Viewpoints

Paul Krugman: A wrongheaded critique of health care reform

It’s easy to understand why Republicans wish health reform had never happened and are now hoping that the Supreme Court will abandon its principles and undermine the law. But it’s more puzzling – and disturbing – when Democrats like Charles Schumer, senator from New York, declare that the Obama administration’s signature achievement was a mistake.

Obamacare – not the politics but the actual policy – continues to rack up remarkable (and largely unreported) successes.

Earlier this week, the independent Urban Institute released new estimates of the number of Americans without health insurance, and the positive results of Obamacare’s first year are striking. Remember all those claims that more people would lose coverage than would gain it? Well, the institute finds a sharp drop in the number of uninsured adults, with more than 10 million people gaining coverage since last year. The primary goal of health reform, to give Americans access to the health care they need, is very much on track.

And while some of the policies offered under Obamacare don’t offer as much protection as we might like, a huge majority of the newly insured are pleased with their coverage, according to a recent Gallup poll.

What about costs? There were many predictions of soaring premiums. But health reform’s efforts to create meaningful competition among insurers are working better than almost anyone (myself included) expected. Premiums for 2014 came in well below expectations, and independent estimates show a very modest increase – 4 percent or less – for average premiums in 2015.

In short, if you think of Obamacare as a policy intended to improve American lives, it’s going really well. Yet it has not, of course, been a political winner for Democrats. Which brings us to Schumer.

The Schumer critique – he certainly isn’t the first to say these things but is the most prominent Democrat to say them – calls health reform a mistake because it benefits only a minority of Americans, and that’s not enough to win elections. What President Barack Obama should have done, claims Schumer, was focus on improving the economy as a whole.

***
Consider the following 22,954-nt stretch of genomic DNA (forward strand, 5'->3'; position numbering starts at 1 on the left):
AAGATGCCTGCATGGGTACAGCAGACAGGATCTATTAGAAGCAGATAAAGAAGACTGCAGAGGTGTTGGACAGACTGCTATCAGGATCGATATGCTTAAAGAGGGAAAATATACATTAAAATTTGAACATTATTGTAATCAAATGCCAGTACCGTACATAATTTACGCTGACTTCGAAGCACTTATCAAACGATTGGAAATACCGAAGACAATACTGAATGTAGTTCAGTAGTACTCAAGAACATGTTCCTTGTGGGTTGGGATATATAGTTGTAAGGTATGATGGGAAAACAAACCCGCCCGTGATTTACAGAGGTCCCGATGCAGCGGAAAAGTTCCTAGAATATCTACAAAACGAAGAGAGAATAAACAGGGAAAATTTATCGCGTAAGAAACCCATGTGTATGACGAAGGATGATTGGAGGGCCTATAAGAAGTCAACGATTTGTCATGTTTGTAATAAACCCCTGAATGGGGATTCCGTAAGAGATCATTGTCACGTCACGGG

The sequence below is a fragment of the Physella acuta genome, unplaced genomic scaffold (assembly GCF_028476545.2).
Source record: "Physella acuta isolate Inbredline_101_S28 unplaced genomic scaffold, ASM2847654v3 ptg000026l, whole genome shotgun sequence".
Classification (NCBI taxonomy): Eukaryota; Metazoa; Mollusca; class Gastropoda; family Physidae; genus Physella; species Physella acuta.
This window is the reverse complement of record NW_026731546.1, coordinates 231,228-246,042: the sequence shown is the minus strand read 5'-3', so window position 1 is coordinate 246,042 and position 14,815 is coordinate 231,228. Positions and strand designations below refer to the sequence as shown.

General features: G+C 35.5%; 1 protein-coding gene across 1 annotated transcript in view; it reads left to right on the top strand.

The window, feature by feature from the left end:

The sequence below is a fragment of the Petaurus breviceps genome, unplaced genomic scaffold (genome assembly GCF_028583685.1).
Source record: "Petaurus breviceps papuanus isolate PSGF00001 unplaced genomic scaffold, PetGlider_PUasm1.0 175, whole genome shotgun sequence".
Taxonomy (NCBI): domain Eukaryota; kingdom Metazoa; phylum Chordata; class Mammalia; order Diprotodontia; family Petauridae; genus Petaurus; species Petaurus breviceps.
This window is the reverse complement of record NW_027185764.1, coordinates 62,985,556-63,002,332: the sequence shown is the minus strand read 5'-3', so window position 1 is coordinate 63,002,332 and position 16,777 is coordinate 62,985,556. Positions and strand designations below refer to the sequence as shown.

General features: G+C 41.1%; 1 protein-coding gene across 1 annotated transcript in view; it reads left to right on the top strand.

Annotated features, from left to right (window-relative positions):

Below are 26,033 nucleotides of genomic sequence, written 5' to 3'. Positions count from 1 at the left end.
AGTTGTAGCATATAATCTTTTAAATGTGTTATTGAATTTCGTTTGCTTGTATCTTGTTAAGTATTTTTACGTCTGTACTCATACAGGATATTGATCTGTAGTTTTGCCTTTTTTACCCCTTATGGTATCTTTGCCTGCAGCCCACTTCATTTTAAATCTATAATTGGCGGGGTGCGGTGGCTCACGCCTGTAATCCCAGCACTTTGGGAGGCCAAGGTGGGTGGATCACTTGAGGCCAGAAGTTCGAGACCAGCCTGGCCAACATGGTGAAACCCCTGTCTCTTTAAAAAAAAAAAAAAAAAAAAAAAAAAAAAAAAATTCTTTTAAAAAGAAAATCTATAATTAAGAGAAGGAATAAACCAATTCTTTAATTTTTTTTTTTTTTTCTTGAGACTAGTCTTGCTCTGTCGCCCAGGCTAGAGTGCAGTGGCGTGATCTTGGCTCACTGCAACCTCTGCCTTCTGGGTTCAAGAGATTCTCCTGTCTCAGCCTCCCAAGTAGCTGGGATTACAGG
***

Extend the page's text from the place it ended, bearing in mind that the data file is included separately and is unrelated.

This is deeply wrongheaded in at least three ways.

First, while it’s true that most Americans have insurance through Medicare, Medicaid and employment-based coverage, that doesn’t mean that only the current uninsured benefit from a program that guarantees affordable care. Maybe you have good coverage now, but what happens if you’re fired, or your employer goes bust, or it cancels its insurance program? What if you want to change jobs for whatever reason but can’t find a new job that comes with insurance?

Second, whenever someone says that Obama should have focused on the economy, my question is, what do you mean by that? Should he have tried for a bigger stimulus? I’d say yes, but that fight took place in the very first months of his administration, before the push for health reform got underway. After that, and especially after 2010, scorched-earth Republican opposition killed just about every economic policy he proposed. Do you think this would have been different without health reform? Seriously?

Finally, we need to ask, what is the purpose of winning elections? The answer, I hope, is to do good – not simply to set yourself up to win the next election. In 2009-10, Democrats had their first chance in a generation to do what we should have done three generations ago, and ensure adequate health care for all of our citizens.

It would have been incredibly cynical not to have seized that opportunity, and Democrats should be celebrating the fact that they did the right thing.

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